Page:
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The Effects Of Population Increase On The Environment

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As inevitable as death and taxes, the population of the world will continue to grow until the government intervenes. The gross increase in population will generally lead to adverse effects on the environment. In the anthology, A Forest of Voices, an entry titled "Is It Too Late?" by Anthony Weston deals with the history of legislation for the protection of the environment and stories of it's destruction that are all too real. Seemingly, as the population increases, so should the level of intelligence for a sample population which would necessarily lead to a certain form of protection to the environment.

It would seem quite apparent that an increase in population has a causal relationship with the status of the environment. Some factors that may lead to this are underlying, though. When this notion comes to mind, the immediate reaction may be that a population increase would deem more space to be required for the new population. This includes any area that is necessary for human survival, such as farmland area, water consumption, area to reside, and the production of all products necessary for an individual to function in society. There are statistics to prove this theory. All of the statistics given are a 20 year projection from 1990 to 2010 (Bryant). The projection shows that the population will increase just fewer than 2 billion in this period (Bryant). This would be about a 33% increase in population (Bryant). The study shows that in these 20 years, the amount of fish caught will increase 20%; the area of cropland will increase 5%; and the area of forests will decrease by 7% (Bryant). Granted these figures do not look too dangerous, but we are already three-quarters of the way through the projection. From these statistics, the future is starting to seem bleak.

From these figures, it can be derived that the resources on Earth will eventually be depleted by the hand of man. As grim as the future may seem, there might be some hope just over the horizon. When an increase in population occurs, it must be taken into account that as the years pass the knowledge of the human race will increase. It could be assumed that as our intelligence increases, our means of survival will become more systematic with relation to the earth. Take for example the notion of ecology. It was not until the human race was semi-intelligent enough that the notion of ecology came about. Even still, not enough people respect the world in which they live. It was not until 1973 that a law enacted to protect the species that were extinction. It took three dozen species to go extinct in the decade before the Endangered Species Act went into legislation to stop ignorance from diminish the wildlife in the United States (Weston 355). This shows that it takes a gross lack of intelligence (which I will equate, for arguments sake, with a lack of awareness or an abundance of arrogance) to show the public that maybe we should not be killing animals that are near extinction.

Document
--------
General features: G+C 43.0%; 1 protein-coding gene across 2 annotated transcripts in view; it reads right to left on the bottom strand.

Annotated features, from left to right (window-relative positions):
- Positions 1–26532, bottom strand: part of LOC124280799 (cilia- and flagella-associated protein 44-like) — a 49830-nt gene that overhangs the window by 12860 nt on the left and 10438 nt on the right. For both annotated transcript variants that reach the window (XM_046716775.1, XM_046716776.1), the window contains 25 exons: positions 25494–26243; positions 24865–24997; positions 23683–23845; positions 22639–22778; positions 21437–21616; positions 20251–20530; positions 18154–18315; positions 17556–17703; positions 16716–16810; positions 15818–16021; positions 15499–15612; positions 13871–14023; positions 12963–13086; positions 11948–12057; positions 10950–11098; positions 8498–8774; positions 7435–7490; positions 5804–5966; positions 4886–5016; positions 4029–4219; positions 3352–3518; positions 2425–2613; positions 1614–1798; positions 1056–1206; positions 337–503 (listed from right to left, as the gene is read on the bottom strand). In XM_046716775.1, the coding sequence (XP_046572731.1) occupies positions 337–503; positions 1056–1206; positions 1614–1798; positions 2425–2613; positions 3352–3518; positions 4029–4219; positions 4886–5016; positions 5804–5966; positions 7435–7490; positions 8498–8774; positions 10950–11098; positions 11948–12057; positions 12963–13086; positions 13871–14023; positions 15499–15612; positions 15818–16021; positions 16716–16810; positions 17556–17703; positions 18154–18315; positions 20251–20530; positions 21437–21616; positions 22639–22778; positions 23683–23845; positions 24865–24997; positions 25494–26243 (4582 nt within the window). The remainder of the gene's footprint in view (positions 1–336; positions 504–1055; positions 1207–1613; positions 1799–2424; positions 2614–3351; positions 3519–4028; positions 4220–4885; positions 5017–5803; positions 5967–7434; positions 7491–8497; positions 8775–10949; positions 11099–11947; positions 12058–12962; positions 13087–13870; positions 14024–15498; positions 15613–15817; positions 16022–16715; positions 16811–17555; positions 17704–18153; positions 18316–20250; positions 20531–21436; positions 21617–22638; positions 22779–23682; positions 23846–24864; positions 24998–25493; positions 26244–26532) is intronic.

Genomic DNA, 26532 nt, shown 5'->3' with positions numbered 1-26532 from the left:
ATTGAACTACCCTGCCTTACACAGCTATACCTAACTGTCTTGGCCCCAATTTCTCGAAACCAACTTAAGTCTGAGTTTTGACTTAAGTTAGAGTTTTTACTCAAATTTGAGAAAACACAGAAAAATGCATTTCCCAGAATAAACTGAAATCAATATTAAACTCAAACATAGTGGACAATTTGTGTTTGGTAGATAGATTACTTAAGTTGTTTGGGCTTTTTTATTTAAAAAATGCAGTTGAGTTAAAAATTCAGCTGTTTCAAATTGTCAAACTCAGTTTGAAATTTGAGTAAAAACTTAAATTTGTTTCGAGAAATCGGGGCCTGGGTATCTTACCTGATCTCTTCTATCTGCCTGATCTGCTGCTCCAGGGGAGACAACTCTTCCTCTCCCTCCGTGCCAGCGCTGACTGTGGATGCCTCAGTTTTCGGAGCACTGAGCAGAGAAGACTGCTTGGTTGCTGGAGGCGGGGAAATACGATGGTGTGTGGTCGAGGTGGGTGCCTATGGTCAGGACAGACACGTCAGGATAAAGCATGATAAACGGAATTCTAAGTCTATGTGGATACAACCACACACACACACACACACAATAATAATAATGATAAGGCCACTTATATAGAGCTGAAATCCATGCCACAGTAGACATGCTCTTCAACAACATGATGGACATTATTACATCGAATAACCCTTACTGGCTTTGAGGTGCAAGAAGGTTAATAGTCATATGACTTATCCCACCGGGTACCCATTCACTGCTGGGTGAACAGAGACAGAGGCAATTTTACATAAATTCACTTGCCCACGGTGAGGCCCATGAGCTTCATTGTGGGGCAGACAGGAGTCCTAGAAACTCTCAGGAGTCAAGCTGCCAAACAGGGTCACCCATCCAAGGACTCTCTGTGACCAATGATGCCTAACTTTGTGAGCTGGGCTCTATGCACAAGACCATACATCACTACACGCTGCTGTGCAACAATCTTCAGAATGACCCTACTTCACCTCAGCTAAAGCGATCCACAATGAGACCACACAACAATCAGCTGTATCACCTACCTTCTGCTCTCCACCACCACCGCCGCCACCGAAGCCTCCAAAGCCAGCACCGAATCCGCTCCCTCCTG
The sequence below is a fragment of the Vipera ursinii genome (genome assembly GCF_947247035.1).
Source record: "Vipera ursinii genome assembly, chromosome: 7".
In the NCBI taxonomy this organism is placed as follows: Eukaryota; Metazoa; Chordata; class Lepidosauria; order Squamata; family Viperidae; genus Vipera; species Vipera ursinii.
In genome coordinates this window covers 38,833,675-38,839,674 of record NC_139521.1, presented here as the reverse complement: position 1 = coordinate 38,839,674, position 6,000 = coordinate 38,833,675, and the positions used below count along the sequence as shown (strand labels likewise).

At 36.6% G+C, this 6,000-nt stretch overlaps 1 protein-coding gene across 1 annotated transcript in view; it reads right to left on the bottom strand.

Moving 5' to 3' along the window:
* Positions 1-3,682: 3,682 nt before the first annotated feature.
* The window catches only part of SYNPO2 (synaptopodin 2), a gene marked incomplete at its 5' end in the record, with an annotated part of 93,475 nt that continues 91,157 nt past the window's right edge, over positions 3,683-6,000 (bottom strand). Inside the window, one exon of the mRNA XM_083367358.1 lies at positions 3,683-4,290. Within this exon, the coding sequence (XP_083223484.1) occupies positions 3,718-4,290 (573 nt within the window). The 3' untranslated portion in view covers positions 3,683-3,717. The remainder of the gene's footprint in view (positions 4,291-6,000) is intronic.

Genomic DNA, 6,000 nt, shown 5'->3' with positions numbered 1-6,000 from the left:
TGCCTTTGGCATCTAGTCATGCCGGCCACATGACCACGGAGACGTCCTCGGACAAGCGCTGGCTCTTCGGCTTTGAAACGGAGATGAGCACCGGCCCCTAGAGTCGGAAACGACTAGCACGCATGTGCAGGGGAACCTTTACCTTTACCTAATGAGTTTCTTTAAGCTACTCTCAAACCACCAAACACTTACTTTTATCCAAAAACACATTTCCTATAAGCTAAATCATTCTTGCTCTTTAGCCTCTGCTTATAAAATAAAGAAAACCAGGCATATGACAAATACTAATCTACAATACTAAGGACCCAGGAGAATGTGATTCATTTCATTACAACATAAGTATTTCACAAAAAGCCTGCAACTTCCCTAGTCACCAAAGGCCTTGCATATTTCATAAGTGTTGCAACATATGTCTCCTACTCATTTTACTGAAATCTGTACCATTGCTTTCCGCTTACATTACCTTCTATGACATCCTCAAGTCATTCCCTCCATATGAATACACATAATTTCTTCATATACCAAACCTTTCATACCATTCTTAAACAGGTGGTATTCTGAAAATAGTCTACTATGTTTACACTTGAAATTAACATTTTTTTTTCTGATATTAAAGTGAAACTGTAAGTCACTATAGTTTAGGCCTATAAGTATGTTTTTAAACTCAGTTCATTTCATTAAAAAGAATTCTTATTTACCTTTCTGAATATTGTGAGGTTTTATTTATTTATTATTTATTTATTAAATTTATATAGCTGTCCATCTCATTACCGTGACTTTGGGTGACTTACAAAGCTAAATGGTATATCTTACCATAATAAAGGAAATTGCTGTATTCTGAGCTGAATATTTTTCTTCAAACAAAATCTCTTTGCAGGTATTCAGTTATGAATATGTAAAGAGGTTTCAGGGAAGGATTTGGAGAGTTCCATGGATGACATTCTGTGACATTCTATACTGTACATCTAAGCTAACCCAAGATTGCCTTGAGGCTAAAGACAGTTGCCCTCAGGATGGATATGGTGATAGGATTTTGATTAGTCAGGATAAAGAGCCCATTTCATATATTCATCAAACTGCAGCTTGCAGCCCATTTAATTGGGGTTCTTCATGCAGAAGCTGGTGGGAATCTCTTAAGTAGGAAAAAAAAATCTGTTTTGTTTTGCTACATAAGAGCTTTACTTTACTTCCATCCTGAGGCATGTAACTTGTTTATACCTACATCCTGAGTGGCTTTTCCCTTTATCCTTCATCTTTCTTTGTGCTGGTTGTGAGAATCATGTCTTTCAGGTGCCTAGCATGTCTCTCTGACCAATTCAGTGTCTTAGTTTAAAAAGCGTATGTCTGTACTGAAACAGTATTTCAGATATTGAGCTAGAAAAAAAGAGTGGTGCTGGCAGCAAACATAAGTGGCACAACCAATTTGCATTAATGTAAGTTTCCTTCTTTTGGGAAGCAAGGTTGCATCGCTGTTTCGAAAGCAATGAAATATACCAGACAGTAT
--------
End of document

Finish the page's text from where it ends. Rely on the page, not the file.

To begin discussion about the destruction, it must be taken into account that the human race is arrogant by nature. It could be called mankind's fatal flaw. This can be shown through the colonization of America. In the beginning, America was truly the untouched beauty. Buffalo were in overabundance in the Great Plains, and in New England, lobsters were so common that they were used for not only eating, but for potato fertilizer (Weston 354). Now it is not the case, the Buffalo are confined to few sanctuaries across the U.S. and lobster, not as common anymore, are considered somewhat of a delicacy in many restaurants. It may seem trivial, but the reason that "civilized" man came to America is because of arrogance. Now, to the best of my knowledge, the Mayflower brought the outcast Puritans from England to America. The Puritans were a people of conviction; otherwise they would have dealt with the lack of religious freedom in England. Both of the aforementioned parties are arrogant, for a lack of tolerance of another man's religion is seen as arrogance by today's standards; and the conviction to leave one's home and travel through barley-charted waters to an relatively unknown place in search of



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